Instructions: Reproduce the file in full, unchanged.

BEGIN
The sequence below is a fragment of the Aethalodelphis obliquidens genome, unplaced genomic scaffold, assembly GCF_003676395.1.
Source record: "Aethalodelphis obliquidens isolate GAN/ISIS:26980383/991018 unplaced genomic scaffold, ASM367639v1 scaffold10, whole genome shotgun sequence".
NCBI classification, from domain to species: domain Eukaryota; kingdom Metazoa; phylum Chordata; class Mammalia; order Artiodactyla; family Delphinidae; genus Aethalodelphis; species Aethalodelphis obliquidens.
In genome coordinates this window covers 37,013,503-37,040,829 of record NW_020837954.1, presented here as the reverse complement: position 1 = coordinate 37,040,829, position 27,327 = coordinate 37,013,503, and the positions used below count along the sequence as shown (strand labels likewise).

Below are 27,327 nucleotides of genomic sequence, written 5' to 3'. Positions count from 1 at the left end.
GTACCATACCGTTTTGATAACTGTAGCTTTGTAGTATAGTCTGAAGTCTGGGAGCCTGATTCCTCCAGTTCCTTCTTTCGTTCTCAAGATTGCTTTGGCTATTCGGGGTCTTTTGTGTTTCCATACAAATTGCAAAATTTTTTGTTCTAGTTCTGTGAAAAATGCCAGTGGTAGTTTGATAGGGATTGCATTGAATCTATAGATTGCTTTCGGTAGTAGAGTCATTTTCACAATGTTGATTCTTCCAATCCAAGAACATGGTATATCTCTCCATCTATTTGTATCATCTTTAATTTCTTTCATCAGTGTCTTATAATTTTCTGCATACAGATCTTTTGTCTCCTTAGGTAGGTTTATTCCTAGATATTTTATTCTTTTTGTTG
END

The sequence below is a fragment of the Aethalodelphis obliquidens genome, unplaced genomic scaffold, assembly GCF_003676395.1.
Source record: "Aethalodelphis obliquidens isolate GAN/ISIS:26980383/991018 unplaced genomic scaffold, ASM367639v1 scaffold10, whole genome shotgun sequence".
NCBI classification, from domain to species: domain Eukaryota; kingdom Metazoa; phylum Chordata; class Mammalia; order Artiodactyla; family Delphinidae; genus Aethalodelphis; species Aethalodelphis obliquidens.
In genome coordinates this window covers 37,013,503-37,040,829 of record NW_020837954.1, presented here as the reverse complement: position 1 = coordinate 37,040,829, position 27,327 = coordinate 37,013,503, and the positions used below count along the sequence as shown (strand labels likewise).

Below are 27,327 nucleotides of genomic sequence, written 5' to 3'. Positions count from 1 at the left end.
GTACCATACCGTTTTGATAACTGTAGCTTTGTAGTATAGTCTGAAGTCTGGGAGCCTGATTCCTCCAGTTCCTTCTTTCGTTCTCAAGATTGCTTTGGCTATTCGGGGTCTTTTGTGTTTCCATACAAATTGCAAAATTTTTTGTTCTAGTTCTGTGAAAAATGCCAGTGGTAGTTTGATAGGGATTGCATTGAATCTATAGATTGCTTTCGGTAGTAGAGTCATTTTCACAATGTTGATTCTTCCAATCCAAGAACATGGTATATCTCTCCATCTATTTGTATCATCTTTAATTTCTTTCATCAGTGTCTTATAATTTTCTGCATACAGATCTTTTGTCTCCTTAGGTAGGTTTATTCCTAGATATTTTATTCTTTTTGTTG